Presentation on theme: "Sponsored by: CAReS, Inc. Council on Addiction Recovery Services."— Presentation transcript:
Sponsored by: CAReS, Inc. Council on Addiction Recovery Services
Prevention Needs Assessment Spring 2009 Participating Students 8 th Grade 10 th Grade 12 th Grade Conducted County-wide - Most school districts in the county participated Results indicate use and perception by youth
Alcohol and Other Drug Use Results 2009 – Spring 2009 Prevention Needs Assessment – Countywide MTF – Monitoring The Future – 2008 National Survey of Adolescent Use 2003 – Spring 2003 CTC Youth Risk and Protective Survey 8 State Norm – Essentially national data for R&P Factors for states similar to NYS
Alcohol is still the drug of choice for our teens Relatively easy to get – availability For the most part use is socially accepted, even for adolescents Use is significantly higher than that for other drugs
Risk and Protective Factors These are specific aspects of the community, school, family life, or individual which, research indicates can be predictive of problem behaviors in youth The prevelance of risk factors – Increase in problem behaviors The prevelance of protective factors – decrease in problem behaviors
Laws and Norms Favorable to Drug Use Community norms - the attitudes and policies a community holds about drug use and crime - are communicated in a variety of ways: laws and written policies informal social practices through the expectations parents and other members of the community have of young people. Ex. Law/policy Taxation of alcoholic beverages Higher rates of taxation decrease the rate of alcohol use at every level of use.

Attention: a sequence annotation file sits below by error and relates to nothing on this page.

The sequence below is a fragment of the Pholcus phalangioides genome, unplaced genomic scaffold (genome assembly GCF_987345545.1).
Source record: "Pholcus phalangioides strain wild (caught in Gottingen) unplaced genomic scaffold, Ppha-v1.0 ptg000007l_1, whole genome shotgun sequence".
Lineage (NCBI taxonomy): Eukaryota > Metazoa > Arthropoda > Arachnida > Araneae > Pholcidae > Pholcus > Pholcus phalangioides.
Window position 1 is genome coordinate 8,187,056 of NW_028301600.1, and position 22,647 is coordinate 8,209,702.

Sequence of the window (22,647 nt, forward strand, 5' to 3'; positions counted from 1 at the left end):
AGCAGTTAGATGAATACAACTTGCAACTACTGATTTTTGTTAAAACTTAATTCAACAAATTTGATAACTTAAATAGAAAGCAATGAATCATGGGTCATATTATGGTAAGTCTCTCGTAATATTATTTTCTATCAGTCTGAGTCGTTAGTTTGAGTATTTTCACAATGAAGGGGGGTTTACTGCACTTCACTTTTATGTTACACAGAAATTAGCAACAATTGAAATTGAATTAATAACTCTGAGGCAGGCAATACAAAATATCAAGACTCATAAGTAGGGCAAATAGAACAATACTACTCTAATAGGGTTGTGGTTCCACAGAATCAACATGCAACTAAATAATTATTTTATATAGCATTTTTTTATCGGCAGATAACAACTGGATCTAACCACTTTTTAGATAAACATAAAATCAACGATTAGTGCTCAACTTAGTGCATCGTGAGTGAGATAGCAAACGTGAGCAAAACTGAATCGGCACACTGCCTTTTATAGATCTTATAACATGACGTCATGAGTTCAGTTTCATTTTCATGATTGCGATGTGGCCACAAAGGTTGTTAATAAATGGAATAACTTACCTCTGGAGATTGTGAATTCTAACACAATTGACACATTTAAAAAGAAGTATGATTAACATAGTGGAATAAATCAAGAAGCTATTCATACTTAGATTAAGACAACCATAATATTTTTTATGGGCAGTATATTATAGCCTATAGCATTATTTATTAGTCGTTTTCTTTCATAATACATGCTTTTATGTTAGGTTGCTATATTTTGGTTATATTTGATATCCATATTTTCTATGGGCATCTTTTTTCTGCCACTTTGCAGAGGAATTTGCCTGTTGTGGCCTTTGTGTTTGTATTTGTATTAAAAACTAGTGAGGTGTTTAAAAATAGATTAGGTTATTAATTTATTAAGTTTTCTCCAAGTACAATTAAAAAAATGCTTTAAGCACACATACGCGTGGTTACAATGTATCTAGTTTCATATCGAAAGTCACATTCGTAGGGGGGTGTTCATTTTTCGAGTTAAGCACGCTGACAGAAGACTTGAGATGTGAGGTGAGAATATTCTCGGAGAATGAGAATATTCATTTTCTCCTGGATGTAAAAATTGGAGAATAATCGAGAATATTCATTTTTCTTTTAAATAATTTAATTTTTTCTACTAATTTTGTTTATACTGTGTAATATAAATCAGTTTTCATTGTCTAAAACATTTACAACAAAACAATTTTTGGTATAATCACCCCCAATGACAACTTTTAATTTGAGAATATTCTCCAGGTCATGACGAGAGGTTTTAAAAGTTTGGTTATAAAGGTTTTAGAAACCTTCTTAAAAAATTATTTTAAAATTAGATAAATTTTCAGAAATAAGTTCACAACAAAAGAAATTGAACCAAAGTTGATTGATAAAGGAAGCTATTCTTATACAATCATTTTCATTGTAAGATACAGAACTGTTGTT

Community Disorganization Communities/Neighborhoods with: High population density – Population centers Lack of Natural Surveillance of public places – mostly wooded or otherwise remote areas in Catt Co High rates of adult crime – high juvenile crime and drug selling
Community Disorganization and Low Neighborhood Attachment Most significant issue affecting community attachment - whether residents feel they can make a difference in their lives. If the key players in the neighborhood: i.e. business leaders, teachers, police, school personnel, counselors, doctors, etc- Live outside the neighborhood, residents' sense of commitment will be less. Lower rates parental involvement in schools also indicate lower attachment to the community
When laws, tax rates, and community standards seem to favor alcohol, particularly for youth, even if they are unclear, children are at higher risk. Another concern - conflicting messages about alcohol/other drugs from key social institutions. acceptance of alcohol use as a social activity within the community – underage drinking – hill parties, taking the keys The "Beer Gardens," popular at street fairs and community festivals frequented by young people, are in contrast to the "Just Say No" messages that schools and parents may be promoting. These conflicting messages make it difficult for children to decide which norms to follow.
Parental Attitudes Favorable Toward Drugs In families where parents use illegal drugs, are heavy users of alcohol, or are tolerant of children’s use: children are more likely to become drug abusers during adolescence. The risk is further increased if parents involve children in their own drug (or alcohol) using behavior for example, asking the child to light the parent’s cigarette or get the parent a beer from the refrigerator.
Opportunities for Prosocial Involvement - School When young people are given more opportunities to participate meaningfully in important activities at school, they are less likely to engage in drug use and other problem behaviors.
Rewards for Prosocial Involvement - School When young people are recognized and rewarded for their contributions at school, they are less likely to be involved in substance use and other problem behaviors
Opportunity For Prosocial Involvement - Community When opportunities are available in a community for positive participation, children are less likely to engage in substance use and other problem behaviors.